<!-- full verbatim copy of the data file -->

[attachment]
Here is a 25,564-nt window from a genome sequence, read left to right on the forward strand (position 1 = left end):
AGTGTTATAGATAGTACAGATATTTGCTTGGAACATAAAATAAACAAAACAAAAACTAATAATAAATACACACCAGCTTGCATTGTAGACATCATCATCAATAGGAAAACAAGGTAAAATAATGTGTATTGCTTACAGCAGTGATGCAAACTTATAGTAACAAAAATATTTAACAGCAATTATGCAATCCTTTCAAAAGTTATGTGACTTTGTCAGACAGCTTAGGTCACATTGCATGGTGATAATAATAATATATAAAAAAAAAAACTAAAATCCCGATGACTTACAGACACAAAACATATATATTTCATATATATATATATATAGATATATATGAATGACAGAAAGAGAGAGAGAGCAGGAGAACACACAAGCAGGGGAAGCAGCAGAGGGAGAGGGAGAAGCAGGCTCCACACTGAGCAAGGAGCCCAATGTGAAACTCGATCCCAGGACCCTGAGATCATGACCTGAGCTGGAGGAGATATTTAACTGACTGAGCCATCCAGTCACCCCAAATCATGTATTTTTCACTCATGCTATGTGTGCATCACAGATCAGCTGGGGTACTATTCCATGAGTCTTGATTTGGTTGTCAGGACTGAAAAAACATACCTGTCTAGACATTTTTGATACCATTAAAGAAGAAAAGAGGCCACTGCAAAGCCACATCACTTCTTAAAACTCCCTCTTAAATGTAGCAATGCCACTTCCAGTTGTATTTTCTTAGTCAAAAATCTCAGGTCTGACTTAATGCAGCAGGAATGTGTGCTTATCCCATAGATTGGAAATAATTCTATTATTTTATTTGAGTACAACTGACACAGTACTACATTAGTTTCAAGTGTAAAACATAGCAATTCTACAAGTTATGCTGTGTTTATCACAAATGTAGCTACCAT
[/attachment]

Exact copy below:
Here is a 25,564-nt window from a genome sequence, read left to right on the forward strand (position 1 = left end):
AGTGTTATAGATAGTACAGATATTTGCTTGGAACATAAAATAAACAAAACAAAAACTAATAATAAATACACACCAGCTTGCATTGTAGACATCATCATCAATAGGAAAACAAGGTAAAATAATGTGTATTGCTTACAGCAGTGATGCAAACTTATAGTAACAAAAATATTTAACAGCAATTATGCAATCCTTTCAAAAGTTATGTGACTTTGTCAGACAGCTTAGGTCACATTGCATGGTGATAATAATAATATATAAAAAAAAAAACTAAAATCCCGATGACTTACAGACACAAAACATATATATTTCATATATATATATATATAGATATATATGAATGACAGAAAGAGAGAGAGAGCAGGAGAACACACAAGCAGGGGAAGCAGCAGAGGGAGAGGGAGAAGCAGGCTCCACACTGAGCAAGGAGCCCAATGTGAAACTCGATCCCAGGACCCTGAGATCATGACCTGAGCTGGAGGAGATATTTAACTGACTGAGCCATCCAGTCACCCCAAATCATGTATTTTTCACTCATGCTATGTGTGCATCACAGATCAGCTGGGGTACTATTCCATGAGTCTTGATTTGGTTGTCAGGACTGAAAAAACATACCTGTCTAGACATTTTTGATACCATTAAAGAAGAAAAGAGGCCACTGCAAAGCCACATCACTTCTTAAAACTCCCTCTTAAATGTAGCAATGCCACTTCCAGTTGTATTTTCTTAGTCAAAAATCTCAGGTCTGACTTAATGCAGCAGGAATGTGTGCTTATCCCATAGATTGGAAATAATTCTATTATTTTATTTGAGTACAACTGACACAGTACTACATTAGTTTCAAGTGTAAAACATAGCAATTCTACAAGTTATGCTGTGTTTATCACAAATGTAGCTACCAT